Where the eucalyptus were
THEY'RE cutting the trees down next door to the house next door, the huge old eucalyptus trees somebody planted 60-odd years ago to border the roadway that led from the apricot orchards to the main road. The chain saws cut into the afternoon and my studio time. Their unforgiving sound barges through this autumn day. The windows are open. The air is all pungent with eucalyptus oil. They're cutting the trees down. No more marvelously curved magenta leaves to soften the space and the sounds between the house next door and the house next door. No more curls of paper bark to astonish me with their watercolor washes of rose-mauve, pale turquoise, or celadon. No more seed pods brought home to string, or to stamp patterns in clay, or to gather and send all the way to Massachusetts for fragrant fireplace burning.
They're cutting the trees down next door, methodically, competently, thoroughly. Somebody comes to claim the wood, ``burns better than oak,'' they say, ``so heavy.'' I remember the nights I sit at my desk and look out into a windy dark, watching the sparks leap through the branches, an electric dance. I watch as Orion's belt moves up from behind them, one, then two, three stars shining. And the house next door is beautified, all wrapped in eucalyptus branches. How many trees, five, six maybe, rolling with the wind, delighting the space, gracing the neighborhood with sound and color and lovely smell.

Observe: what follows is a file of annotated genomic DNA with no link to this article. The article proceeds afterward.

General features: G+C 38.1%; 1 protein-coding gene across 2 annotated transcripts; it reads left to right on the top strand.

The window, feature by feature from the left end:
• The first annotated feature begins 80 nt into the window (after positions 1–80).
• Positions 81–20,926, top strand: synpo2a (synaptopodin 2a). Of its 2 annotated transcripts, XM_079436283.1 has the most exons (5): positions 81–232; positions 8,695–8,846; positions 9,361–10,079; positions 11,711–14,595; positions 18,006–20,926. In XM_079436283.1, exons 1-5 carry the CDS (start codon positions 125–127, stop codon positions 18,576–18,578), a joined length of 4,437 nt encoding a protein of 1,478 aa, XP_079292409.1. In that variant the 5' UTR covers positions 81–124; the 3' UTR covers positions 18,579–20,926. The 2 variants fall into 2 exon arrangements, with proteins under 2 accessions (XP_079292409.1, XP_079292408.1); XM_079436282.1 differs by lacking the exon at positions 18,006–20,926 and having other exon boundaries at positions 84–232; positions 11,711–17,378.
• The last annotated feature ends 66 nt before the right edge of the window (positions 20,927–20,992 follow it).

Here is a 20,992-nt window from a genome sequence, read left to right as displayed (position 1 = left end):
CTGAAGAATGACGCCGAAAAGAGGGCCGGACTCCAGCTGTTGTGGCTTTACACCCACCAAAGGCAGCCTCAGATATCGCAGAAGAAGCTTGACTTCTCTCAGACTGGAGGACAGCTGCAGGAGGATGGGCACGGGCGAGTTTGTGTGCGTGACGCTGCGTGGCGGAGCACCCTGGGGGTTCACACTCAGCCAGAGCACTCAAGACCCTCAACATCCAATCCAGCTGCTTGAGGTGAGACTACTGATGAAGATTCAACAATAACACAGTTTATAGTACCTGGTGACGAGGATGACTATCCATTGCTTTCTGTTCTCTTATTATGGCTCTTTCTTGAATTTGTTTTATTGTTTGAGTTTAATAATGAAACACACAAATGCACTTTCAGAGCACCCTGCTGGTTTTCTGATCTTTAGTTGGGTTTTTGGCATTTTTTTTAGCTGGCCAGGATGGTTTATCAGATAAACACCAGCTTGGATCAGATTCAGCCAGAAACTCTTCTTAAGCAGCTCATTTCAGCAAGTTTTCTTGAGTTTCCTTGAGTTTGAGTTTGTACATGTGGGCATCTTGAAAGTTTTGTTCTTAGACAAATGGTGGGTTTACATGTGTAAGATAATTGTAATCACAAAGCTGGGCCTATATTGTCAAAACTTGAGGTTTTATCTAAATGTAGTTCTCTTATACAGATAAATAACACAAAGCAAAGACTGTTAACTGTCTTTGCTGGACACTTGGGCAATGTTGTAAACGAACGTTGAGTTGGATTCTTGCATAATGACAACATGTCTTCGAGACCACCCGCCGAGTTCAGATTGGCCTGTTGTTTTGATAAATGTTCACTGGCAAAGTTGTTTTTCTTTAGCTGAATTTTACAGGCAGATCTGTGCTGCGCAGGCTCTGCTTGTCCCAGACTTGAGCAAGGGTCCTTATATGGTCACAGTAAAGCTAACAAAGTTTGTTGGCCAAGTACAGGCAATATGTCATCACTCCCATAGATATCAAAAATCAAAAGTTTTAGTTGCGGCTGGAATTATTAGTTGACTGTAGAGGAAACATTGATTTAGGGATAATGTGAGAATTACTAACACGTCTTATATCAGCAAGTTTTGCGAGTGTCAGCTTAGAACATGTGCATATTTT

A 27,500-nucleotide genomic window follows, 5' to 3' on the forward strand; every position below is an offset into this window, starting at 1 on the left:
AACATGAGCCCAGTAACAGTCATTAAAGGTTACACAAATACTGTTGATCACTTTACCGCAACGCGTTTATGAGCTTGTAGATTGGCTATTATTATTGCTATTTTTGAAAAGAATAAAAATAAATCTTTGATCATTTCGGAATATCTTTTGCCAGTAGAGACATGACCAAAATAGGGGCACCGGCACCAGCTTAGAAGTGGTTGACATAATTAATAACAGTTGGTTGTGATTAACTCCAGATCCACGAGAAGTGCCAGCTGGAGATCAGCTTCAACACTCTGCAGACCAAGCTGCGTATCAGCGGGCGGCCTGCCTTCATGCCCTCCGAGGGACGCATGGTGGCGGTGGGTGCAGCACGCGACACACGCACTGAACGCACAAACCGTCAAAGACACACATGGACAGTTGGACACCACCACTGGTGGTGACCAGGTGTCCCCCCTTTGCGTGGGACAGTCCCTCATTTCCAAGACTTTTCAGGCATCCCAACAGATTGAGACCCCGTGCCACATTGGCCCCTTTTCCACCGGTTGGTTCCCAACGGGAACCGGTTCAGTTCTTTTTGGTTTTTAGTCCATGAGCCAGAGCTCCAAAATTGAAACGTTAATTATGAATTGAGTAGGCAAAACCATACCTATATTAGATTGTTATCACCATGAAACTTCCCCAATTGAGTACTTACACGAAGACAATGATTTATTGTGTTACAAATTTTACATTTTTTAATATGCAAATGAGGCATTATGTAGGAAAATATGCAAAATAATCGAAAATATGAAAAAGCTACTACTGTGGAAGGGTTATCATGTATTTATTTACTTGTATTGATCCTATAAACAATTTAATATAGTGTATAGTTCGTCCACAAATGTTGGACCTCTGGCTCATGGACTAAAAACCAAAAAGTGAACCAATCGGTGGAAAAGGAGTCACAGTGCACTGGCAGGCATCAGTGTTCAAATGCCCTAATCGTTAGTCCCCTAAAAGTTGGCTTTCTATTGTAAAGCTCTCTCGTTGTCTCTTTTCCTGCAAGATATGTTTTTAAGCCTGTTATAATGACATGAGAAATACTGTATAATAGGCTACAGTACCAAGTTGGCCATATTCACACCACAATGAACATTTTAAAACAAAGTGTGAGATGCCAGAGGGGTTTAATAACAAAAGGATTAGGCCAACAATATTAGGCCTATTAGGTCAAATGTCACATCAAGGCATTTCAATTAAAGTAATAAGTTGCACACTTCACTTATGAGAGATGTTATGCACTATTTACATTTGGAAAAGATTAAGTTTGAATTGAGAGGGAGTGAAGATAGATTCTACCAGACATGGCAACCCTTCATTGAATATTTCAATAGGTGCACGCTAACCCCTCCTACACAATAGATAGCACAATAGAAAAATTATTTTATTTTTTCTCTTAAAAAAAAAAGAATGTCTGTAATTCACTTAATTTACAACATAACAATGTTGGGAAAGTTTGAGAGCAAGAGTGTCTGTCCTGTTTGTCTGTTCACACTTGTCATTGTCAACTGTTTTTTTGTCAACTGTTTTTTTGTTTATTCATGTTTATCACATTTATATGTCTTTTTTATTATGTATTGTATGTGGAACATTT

Who's cutting the trees down next door? Is it somebody's Tree Service as the two big trucks and the mulcher parked nearby proclaim? Should it be ``Tree Dis-service,'' I wonder? I look at the lean young men who carry out the assignment, all matter-of-fact. Are they widening the road, making way for progress, blazing a trail? Do they get to know trees, I wonder? Do they come to love trees and finally have to quit this work, I wonder?
They pile up the wood, cut the stumps off clean, rake up the leaves, grind the branches into mulch, and sweep up the sawdust, erasing the grace from the spaces between the house next door and the house next door.